Paulo Coelho, who insightfully said that “we…must be prepared to have patience in difficult times and to know that the Universe is conspiring in our favor even though we may not understand how”, spoke about the time he realized that he wasn’t the centre of the world, that life was going on around him and that he could be a part of it beyond his own self-centred concerns. That by paying attention he could discern the “hidden meaning” that was able to act as a guide on his own path.
Once you accept this same fact – that life carries on according to its own rules, but that by paying attention you can glean meaning from it, you begin to learn how to, “read the book of the world” as the medieval monks used to put it. The world goes on, but there’s a place for you in it. Pay attention, and you will begin to see patterns and opportunities that were previously closed to you.
Albert Einstein said that intuition was a “feeling for the order lying behind the appearance of things.” In a sense, this quote illustrates the point above. Intuition is the ability to see our own place in the hidden order of the world, and from it the insight to carve a path.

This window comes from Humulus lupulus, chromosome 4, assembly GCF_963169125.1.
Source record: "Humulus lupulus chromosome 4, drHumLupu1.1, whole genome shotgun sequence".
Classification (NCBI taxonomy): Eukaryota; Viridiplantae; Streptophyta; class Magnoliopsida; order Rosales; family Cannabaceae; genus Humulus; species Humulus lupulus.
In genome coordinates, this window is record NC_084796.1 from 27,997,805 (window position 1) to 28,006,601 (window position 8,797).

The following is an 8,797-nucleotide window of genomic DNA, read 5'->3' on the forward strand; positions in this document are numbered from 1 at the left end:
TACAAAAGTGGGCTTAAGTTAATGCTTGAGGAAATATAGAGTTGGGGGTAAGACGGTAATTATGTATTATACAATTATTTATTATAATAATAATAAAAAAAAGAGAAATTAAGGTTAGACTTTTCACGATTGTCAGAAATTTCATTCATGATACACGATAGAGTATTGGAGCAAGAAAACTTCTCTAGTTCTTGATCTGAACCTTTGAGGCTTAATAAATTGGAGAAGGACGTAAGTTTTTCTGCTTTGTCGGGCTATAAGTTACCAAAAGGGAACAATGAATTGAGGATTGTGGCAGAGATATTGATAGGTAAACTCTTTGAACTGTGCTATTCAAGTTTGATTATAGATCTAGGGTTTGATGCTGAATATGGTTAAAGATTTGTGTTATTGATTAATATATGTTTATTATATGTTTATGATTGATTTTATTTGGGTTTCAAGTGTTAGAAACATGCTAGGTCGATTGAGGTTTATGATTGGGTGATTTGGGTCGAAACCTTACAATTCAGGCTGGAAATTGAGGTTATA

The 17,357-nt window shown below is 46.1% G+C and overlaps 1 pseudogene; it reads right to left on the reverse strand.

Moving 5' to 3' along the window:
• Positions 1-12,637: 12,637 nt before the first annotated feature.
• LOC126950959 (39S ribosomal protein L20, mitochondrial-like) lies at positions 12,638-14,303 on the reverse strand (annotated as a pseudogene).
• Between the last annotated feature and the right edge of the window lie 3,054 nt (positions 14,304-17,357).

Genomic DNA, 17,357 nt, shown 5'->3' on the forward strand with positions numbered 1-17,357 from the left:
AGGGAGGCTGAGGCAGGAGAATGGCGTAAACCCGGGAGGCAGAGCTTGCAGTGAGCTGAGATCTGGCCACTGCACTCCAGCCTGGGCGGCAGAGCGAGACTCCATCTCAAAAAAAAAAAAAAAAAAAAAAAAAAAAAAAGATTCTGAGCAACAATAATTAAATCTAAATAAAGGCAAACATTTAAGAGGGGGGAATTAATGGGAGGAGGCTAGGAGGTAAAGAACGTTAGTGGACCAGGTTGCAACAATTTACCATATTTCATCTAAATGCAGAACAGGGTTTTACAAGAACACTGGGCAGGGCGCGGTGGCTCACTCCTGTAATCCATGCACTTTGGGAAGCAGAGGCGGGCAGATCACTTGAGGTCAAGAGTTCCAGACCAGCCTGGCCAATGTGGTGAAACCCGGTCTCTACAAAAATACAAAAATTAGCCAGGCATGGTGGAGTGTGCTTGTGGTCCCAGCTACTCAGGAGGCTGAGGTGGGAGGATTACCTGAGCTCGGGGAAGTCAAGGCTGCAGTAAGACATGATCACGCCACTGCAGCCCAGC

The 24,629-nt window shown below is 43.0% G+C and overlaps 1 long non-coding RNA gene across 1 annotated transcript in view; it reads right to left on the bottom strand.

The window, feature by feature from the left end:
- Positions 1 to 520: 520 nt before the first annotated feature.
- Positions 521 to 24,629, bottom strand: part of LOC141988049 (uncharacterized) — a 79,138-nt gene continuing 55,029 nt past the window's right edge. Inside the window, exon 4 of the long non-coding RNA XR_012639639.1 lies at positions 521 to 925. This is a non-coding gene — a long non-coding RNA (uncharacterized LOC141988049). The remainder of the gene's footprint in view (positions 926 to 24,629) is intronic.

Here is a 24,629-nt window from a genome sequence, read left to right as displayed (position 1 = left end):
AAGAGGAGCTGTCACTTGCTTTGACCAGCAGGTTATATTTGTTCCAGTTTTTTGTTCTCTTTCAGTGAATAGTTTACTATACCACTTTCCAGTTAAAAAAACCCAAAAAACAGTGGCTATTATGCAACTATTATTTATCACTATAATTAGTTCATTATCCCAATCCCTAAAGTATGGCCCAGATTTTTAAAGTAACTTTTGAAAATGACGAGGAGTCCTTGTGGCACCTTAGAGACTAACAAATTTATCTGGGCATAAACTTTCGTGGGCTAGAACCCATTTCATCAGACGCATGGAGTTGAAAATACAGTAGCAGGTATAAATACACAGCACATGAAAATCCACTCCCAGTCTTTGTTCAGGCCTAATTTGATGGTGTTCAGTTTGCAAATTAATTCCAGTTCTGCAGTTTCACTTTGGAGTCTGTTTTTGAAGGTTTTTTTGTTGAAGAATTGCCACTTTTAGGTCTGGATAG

As has already been mentioned, society tends to value the rational “voice” above the intuitive one. The problem is that, because the reasoning mind is louder and more present, it’s easy for it to drown out the less strident voice of intuition.
In order for your intuition to manifest, it needs space. It needs periods of quiet where it won’t be hushed.
There’s a tendency to rush towards a desired outcome. To say, “how can I hear my intuition right now?” In reality, you have to trust that it will come as long as you are fostering quiet and a space for it to arise.
Meditation is one of the best ways of “stilling” your mind, of quieting the effervescent river of thoughts that drowns out your subtle inner voice. The beautiful thing is that the qualities you develop whilst sitting on your meditation cushion will ripple out into your everyday life. Calm and centeredness will become the norm, rather than the exception. When this happens, intuitive insight will start to arise of its own volition, unhindered by the clash and clamour of all that mental noise.
Starting a meditation practice needn’t be complicated or difficult. Ten or fifteen minutes a day is long enough to see some tremendous benefits.
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